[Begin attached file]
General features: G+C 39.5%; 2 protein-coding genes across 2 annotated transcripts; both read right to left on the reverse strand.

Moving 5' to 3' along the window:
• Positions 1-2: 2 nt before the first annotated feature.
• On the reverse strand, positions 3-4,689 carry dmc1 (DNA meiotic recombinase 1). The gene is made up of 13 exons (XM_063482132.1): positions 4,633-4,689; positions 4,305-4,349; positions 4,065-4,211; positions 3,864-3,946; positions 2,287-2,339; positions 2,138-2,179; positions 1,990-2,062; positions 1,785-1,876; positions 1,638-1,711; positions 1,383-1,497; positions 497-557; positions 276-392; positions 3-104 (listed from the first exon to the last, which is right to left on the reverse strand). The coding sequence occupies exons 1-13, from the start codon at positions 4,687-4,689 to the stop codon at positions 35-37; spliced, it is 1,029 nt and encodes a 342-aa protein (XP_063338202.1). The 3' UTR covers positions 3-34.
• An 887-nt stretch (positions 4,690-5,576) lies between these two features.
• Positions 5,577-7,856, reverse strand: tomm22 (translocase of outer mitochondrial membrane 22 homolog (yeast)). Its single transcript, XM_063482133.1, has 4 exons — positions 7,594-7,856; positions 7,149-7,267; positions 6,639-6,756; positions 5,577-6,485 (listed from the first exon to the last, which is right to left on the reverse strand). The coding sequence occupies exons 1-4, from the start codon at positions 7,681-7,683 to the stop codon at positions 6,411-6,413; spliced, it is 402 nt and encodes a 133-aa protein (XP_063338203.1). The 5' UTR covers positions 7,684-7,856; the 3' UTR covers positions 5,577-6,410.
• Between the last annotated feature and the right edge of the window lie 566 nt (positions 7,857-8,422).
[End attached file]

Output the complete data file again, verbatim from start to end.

General features: G+C 39.5%; 2 protein-coding genes across 2 annotated transcripts; both read right to left on the reverse strand.

Moving 5' to 3' along the window:
• Positions 1-2: 2 nt before the first annotated feature.
• On the reverse strand, positions 3-4,689 carry dmc1 (DNA meiotic recombinase 1). The gene is made up of 13 exons (XM_063482132.1): positions 4,633-4,689; positions 4,305-4,349; positions 4,065-4,211; positions 3,864-3,946; positions 2,287-2,339; positions 2,138-2,179; positions 1,990-2,062; positions 1,785-1,876; positions 1,638-1,711; positions 1,383-1,497; positions 497-557; positions 276-392; positions 3-104 (listed from the first exon to the last, which is right to left on the reverse strand). The coding sequence occupies exons 1-13, from the start codon at positions 4,687-4,689 to the stop codon at positions 35-37; spliced, it is 1,029 nt and encodes a 342-aa protein (XP_063338202.1). The 3' UTR covers positions 3-34.
• An 887-nt stretch (positions 4,690-5,576) lies between these two features.
• Positions 5,577-7,856, reverse strand: tomm22 (translocase of outer mitochondrial membrane 22 homolog (yeast)). Its single transcript, XM_063482133.1, has 4 exons — positions 7,594-7,856; positions 7,149-7,267; positions 6,639-6,756; positions 5,577-6,485 (listed from the first exon to the last, which is right to left on the reverse strand). The coding sequence occupies exons 1-4, from the start codon at positions 7,681-7,683 to the stop codon at positions 6,411-6,413; spliced, it is 402 nt and encodes a 133-aa protein (XP_063338203.1). The 5' UTR covers positions 7,684-7,856; the 3' UTR covers positions 5,577-6,410.
• Between the last annotated feature and the right edge of the window lie 566 nt (positions 7,857-8,422).